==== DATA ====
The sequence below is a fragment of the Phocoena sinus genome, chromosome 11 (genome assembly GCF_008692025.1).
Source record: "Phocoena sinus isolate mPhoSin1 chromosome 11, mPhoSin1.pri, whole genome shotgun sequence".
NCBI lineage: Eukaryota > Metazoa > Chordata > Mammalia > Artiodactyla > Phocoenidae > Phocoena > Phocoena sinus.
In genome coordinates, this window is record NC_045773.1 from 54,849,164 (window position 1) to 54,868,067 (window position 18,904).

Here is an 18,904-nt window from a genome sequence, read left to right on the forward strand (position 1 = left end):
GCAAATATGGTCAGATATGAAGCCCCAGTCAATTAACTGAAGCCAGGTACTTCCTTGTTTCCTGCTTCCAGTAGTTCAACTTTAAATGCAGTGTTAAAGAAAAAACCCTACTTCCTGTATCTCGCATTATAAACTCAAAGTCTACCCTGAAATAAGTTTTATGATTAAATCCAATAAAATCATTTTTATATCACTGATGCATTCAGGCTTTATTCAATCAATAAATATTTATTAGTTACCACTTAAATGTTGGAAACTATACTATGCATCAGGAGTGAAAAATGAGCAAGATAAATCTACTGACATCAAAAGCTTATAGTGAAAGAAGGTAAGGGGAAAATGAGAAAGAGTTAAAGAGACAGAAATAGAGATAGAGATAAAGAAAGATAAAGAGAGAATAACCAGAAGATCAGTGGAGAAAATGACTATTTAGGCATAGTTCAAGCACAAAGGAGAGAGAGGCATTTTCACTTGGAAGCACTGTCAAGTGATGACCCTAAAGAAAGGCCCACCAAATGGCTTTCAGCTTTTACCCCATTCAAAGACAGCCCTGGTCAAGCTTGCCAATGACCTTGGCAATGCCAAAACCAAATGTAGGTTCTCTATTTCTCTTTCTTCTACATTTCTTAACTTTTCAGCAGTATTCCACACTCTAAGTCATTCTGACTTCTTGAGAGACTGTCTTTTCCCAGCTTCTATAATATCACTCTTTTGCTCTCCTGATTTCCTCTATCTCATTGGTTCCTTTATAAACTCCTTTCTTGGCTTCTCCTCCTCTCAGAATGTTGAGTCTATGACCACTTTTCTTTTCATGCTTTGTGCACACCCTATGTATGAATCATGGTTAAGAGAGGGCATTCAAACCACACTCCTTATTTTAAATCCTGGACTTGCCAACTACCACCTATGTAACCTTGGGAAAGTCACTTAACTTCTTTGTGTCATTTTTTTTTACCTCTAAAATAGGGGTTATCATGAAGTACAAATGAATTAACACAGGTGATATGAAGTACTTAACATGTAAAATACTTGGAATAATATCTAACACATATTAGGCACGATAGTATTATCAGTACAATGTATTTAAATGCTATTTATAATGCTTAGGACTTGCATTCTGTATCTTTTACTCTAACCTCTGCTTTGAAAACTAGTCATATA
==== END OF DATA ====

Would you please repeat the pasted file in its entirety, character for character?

The sequence below is a fragment of the Phocoena sinus genome, chromosome 11 (genome assembly GCF_008692025.1).
Source record: "Phocoena sinus isolate mPhoSin1 chromosome 11, mPhoSin1.pri, whole genome shotgun sequence".
NCBI lineage: Eukaryota > Metazoa > Chordata > Mammalia > Artiodactyla > Phocoenidae > Phocoena > Phocoena sinus.
In genome coordinates, this window is record NC_045773.1 from 54,849,164 (window position 1) to 54,868,067 (window position 18,904).

Here is an 18,904-nt window from a genome sequence, read left to right on the forward strand (position 1 = left end):
GCAAATATGGTCAGATATGAAGCCCCAGTCAATTAACTGAAGCCAGGTACTTCCTTGTTTCCTGCTTCCAGTAGTTCAACTTTAAATGCAGTGTTAAAGAAAAAACCCTACTTCCTGTATCTCGCATTATAAACTCAAAGTCTACCCTGAAATAAGTTTTATGATTAAATCCAATAAAATCATTTTTATATCACTGATGCATTCAGGCTTTATTCAATCAATAAATATTTATTAGTTACCACTTAAATGTTGGAAACTATACTATGCATCAGGAGTGAAAAATGAGCAAGATAAATCTACTGACATCAAAAGCTTATAGTGAAAGAAGGTAAGGGGAAAATGAGAAAGAGTTAAAGAGACAGAAATAGAGATAGAGATAAAGAAAGATAAAGAGAGAATAACCAGAAGATCAGTGGAGAAAATGACTATTTAGGCATAGTTCAAGCACAAAGGAGAGAGAGGCATTTTCACTTGGAAGCACTGTCAAGTGATGACCCTAAAGAAAGGCCCACCAAATGGCTTTCAGCTTTTACCCCATTCAAAGACAGCCCTGGTCAAGCTTGCCAATGACCTTGGCAATGCCAAAACCAAATGTAGGTTCTCTATTTCTCTTTCTTCTACATTTCTTAACTTTTCAGCAGTATTCCACACTCTAAGTCATTCTGACTTCTTGAGAGACTGTCTTTTCCCAGCTTCTATAATATCACTCTTTTGCTCTCCTGATTTCCTCTATCTCATTGGTTCCTTTATAAACTCCTTTCTTGGCTTCTCCTCCTCTCAGAATGTTGAGTCTATGACCACTTTTCTTTTCATGCTTTGTGCACACCCTATGTATGAATCATGGTTAAGAGAGGGCATTCAAACCACACTCCTTATTTTAAATCCTGGACTTGCCAACTACCACCTATGTAACCTTGGGAAAGTCACTTAACTTCTTTGTGTCATTTTTTTTTACCTCTAAAATAGGGGTTATCATGAAGTACAAATGAATTAACACAGGTGATATGAAGTACTTAACATGTAAAATACTTGGAATAATATCTAACACATATTAGGCACGATAGTATTATCAGTACAATGTATTTAAATGCTATTTATAATGCTTAGGACTTGCATTCTGTATCTTTTACTCTAACCTCTGCTTTGAAAACTAGTCATATA